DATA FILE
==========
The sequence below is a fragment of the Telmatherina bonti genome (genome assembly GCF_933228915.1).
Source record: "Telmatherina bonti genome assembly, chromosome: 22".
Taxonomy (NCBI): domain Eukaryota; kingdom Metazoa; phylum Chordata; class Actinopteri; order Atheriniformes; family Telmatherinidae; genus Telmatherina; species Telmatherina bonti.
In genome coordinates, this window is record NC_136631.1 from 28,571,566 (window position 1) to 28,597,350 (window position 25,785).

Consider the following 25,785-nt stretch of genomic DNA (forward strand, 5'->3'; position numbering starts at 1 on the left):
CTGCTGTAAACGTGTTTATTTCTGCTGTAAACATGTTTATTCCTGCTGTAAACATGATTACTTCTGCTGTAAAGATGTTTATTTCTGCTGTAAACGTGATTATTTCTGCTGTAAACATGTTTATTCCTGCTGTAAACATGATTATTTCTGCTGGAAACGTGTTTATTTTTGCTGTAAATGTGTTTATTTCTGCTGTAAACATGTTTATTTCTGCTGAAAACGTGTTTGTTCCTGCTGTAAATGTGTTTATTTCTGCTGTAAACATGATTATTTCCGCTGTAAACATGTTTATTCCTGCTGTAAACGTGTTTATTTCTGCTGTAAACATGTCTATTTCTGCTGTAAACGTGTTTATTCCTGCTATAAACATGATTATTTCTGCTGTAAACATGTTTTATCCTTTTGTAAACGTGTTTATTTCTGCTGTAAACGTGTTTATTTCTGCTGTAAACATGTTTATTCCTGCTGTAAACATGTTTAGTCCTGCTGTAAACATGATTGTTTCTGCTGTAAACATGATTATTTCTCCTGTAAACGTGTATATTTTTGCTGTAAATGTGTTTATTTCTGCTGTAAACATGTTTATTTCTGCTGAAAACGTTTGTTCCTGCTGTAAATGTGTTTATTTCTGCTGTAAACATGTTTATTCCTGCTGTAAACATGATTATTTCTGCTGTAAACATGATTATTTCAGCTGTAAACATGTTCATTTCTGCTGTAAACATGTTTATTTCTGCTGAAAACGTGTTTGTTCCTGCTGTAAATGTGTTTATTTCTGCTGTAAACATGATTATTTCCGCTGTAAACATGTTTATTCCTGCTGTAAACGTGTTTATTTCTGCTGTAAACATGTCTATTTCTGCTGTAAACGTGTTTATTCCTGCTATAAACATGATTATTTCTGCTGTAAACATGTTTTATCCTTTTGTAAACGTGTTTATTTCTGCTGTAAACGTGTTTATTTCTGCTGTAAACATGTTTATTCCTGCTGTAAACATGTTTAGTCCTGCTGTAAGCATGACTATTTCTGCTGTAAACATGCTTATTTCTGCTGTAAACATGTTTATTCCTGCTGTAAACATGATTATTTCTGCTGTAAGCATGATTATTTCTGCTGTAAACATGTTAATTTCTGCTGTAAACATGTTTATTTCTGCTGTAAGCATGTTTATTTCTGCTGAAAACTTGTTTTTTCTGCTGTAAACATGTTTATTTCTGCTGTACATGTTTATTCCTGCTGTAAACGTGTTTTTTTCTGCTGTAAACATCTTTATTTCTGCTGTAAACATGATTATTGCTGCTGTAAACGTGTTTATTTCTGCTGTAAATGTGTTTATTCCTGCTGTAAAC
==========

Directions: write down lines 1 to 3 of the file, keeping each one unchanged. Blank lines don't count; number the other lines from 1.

The sequence below is a fragment of the Telmatherina bonti genome (genome assembly GCF_933228915.1).
Source record: "Telmatherina bonti genome assembly, chromosome: 22".
Taxonomy (NCBI): domain Eukaryota; kingdom Metazoa; phylum Chordata; class Actinopteri; order Atheriniformes; family Telmatherinidae; genus Telmatherina; species Telmatherina bonti.